Proposed changes to Canada’s AML and terrorist financing laws in 2023 Federal Budget
The 2023 Federal Budget (the Budget) proposes new legislative changes to combat money laundering and terrorism financing.
Amending Canada’s anti-money laundering and terrorist financing legislation
In the Budget, the Federal Government announced its intention to introduce legislative amendments to the Criminal Code and the Proceeds of Crime (Money Laundering) and Terrorist Financing Act (PCMLTFA). The amendments aim to strengthen the investigative, enforcement, and information sharing tools of Canada's anti-money laundering and terrorist financing (AML/TF) regime.
The proposed legislative changes will:
- Give law enforcement the ability to freeze and seize virtual assets with suspected links to crime;
- Improve financial intelligence information sharing between law enforcement and the Canada Revenue Agency (CRA), and law enforcement and the Financial Transactions and Reports Analysis Centre of Canada (FINTRAC);
- Introduce a new offence for structuring financial transactions to avoid FINTRAC reporting;
- Strengthen the registration framework, including through criminal record checks, for currency dealers and other money services businesses to prevent their abuse;
- Criminalize the operation of unregistered money services businesses;
- Establish powers for FINTRAC to disseminate strategic analysis related to the financing of threats to the safety of Canada;
- Provide whistleblowing protections for employees who report information to FINTRAC;
- Broaden the use of non-compliance reports by FINTRAC in criminal investigations; and,
- Set up obligations for the financial sector to report sanctions-related information to FINTRAC.
The Budget also states that the Federal Government will conduct a parliamentary review of the PCMLTFA in 2023. This review will consider how different orders of government can facilitate collaboration and how those orders of government can better use existing tools in Canada’s AML/TF regime.
Increased oversight of the financial sector
The Budget further introduced efforts to protect Canada’s financial intuitions from the risk of AML/TF and foreign interference by countries like Russia and China. These efforts seek to modernize Canada’s financial sector and enhance regulatory oversight by the Office of the Superintendent of Financial Institutions (OSFI). OSFI is an independent Federal Government agency that regulates and supervises federally regulated financial institutions (FRFIs), including all banks operating in Canada, all federally incorporated or registered trust and loan companies, insurance companies, cooperative credit associations, and private pension plans.
The proposed changes will:
- Expand the mandate of the Office of the OSFI to include supervising FRFIs in order to determine whether they have adequate policies and procedures to protect themselves against threats to their integrity and security, including protection against foreign interference;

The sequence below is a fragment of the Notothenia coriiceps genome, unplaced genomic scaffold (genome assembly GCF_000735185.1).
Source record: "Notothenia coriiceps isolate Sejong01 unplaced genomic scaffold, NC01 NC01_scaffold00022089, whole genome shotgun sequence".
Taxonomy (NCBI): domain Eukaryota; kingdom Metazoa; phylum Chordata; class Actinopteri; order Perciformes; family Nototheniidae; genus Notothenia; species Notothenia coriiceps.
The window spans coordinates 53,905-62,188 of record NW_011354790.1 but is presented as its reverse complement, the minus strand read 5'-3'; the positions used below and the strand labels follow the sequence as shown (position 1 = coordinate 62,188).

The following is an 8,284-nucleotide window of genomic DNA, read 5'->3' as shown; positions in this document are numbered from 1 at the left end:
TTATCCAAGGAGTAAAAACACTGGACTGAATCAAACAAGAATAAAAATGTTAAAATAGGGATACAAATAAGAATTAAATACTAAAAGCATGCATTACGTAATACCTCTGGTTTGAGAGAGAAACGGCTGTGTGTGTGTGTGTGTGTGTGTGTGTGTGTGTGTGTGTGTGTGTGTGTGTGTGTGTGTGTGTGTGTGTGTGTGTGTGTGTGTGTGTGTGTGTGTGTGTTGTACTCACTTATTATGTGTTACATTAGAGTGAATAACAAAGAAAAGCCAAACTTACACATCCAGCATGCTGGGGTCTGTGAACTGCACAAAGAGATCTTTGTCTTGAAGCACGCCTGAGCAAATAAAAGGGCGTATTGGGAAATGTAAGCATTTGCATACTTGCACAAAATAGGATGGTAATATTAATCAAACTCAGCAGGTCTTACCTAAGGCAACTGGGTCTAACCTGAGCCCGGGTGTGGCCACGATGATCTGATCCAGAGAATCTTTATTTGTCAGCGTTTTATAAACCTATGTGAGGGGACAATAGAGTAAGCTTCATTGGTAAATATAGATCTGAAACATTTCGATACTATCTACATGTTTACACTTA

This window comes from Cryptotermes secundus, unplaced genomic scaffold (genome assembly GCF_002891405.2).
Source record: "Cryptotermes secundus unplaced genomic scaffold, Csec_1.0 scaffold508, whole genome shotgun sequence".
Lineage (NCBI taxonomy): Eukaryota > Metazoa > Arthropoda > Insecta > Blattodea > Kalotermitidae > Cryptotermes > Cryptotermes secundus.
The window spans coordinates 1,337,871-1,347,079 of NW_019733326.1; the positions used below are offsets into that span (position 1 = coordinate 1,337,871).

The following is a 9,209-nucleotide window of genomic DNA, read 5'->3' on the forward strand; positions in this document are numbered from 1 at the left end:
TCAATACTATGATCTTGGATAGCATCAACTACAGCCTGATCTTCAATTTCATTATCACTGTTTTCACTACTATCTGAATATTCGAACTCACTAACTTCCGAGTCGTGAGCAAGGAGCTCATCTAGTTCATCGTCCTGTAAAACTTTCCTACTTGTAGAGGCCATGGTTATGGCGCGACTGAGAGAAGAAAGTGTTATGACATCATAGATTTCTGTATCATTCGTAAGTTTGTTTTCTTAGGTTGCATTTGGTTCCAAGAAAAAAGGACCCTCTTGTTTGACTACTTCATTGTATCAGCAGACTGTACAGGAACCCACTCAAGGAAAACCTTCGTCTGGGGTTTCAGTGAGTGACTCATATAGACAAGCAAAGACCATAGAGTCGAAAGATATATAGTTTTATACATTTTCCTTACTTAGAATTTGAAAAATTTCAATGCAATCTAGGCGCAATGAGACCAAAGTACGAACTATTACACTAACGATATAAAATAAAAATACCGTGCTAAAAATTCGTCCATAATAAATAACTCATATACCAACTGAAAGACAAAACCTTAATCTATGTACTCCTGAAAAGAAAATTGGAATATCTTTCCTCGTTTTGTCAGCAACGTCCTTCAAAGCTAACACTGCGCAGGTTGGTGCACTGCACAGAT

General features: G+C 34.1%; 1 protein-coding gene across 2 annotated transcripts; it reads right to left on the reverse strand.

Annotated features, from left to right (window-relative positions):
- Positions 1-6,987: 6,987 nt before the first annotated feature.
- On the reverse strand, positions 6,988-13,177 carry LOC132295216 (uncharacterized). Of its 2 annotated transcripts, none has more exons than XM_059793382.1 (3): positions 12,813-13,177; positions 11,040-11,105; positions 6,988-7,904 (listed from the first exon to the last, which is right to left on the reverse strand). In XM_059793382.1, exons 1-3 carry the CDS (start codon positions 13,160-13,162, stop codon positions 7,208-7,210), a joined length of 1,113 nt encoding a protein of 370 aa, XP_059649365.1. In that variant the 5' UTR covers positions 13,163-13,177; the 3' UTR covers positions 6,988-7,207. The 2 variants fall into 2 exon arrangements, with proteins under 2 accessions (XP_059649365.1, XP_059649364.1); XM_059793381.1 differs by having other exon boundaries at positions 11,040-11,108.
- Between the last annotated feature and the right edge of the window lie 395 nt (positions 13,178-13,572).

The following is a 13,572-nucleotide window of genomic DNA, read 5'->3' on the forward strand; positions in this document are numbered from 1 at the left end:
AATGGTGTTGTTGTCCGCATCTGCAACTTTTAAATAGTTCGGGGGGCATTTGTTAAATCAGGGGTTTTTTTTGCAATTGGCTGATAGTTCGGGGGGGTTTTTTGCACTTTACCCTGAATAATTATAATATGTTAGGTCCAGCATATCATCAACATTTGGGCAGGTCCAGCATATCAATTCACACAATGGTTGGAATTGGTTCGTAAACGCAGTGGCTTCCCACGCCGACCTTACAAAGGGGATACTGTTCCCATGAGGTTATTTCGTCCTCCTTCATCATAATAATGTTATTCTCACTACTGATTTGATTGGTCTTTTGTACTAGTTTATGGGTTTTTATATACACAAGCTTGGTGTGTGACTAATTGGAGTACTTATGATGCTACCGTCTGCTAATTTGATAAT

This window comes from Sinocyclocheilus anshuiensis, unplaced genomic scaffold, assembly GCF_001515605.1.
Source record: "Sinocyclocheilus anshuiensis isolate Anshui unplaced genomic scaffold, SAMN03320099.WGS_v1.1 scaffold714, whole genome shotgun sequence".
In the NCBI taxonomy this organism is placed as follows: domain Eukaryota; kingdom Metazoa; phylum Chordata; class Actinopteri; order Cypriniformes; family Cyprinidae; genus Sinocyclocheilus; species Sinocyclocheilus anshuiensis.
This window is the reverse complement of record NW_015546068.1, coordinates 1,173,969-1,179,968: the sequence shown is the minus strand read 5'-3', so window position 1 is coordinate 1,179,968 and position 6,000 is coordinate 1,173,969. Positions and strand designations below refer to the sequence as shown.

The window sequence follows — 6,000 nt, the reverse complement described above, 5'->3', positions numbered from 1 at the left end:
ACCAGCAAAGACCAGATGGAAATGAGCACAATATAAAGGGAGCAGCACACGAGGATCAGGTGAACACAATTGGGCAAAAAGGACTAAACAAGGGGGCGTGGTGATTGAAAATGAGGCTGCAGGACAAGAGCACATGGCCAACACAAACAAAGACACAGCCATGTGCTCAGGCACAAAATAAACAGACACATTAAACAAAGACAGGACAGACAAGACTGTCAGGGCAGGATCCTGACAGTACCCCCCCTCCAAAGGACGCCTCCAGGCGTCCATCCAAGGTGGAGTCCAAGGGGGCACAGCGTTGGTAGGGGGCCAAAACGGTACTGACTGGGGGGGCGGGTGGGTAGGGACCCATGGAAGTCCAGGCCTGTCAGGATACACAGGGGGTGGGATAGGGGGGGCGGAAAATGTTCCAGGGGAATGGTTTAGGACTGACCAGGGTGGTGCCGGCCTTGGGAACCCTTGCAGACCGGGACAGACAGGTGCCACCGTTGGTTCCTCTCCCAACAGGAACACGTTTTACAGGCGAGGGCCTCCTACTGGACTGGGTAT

- Expand the range of circumstances where OSFI can take control of an FRFI to include where the integrity and security of that FRFI is at risk, where all shareholders have been precluded from exercising their voting rights, or where there are national security risks;
- Expand the existing authority for the Superintendent to issue a direction of compliance to include an act that threatens the integrity and security of an FRFI;
- Provide new powers under the PCMLTFA to allow the Minister of Finance to impose enhanced due diligence requirements to protect Canada's financial system from the financing of national security threats, and allow the Director of FINTRAC to share intelligence analysis with the Minister of Finance to help assess national security or financial integrity risks posed by financial entities;
- Improve the sharing of compliance information between FINTRAC, OSFI, and the Minister of Finance; and,
- Designate OSFI as a recipient of FINTRAC disclosures pertaining to threats to the security of Canada, where relevant to OSFI's responsibilities.
New Financial Crimes Agency
The Budget reaffirmed the Federal Government’s intention to create the Canada Financial Crimes Agency (CFCA). The CFCA was first introduced in the 2022 Federal Budget. According to the 2023 Budget, the CFCA will become Canada's lead enforcement agency against financial crime. It will bring together the expertise necessary to increase money laundering charges, prosecutions and convictions, and asset forfeiture results in Canada.
Money laundering and terrorism financing are serious crimes that affect Canadians' safety, security and quality of life. As such, Canadians should be confident that Canada’s AML/TF regime protects the financial sector and economy. The proposed changes in the Budget demonstrate Canada’s increasing commitment to strengthening Canada’s AML/TF regime and are responsive to the complex and rapidly evolving problems associated with financial crimes. The proposed changes will enhance government oversight and allow for new enforcement mechanisms. We await further details of these proposed changes, to better understand their implications on Canadian businesses.
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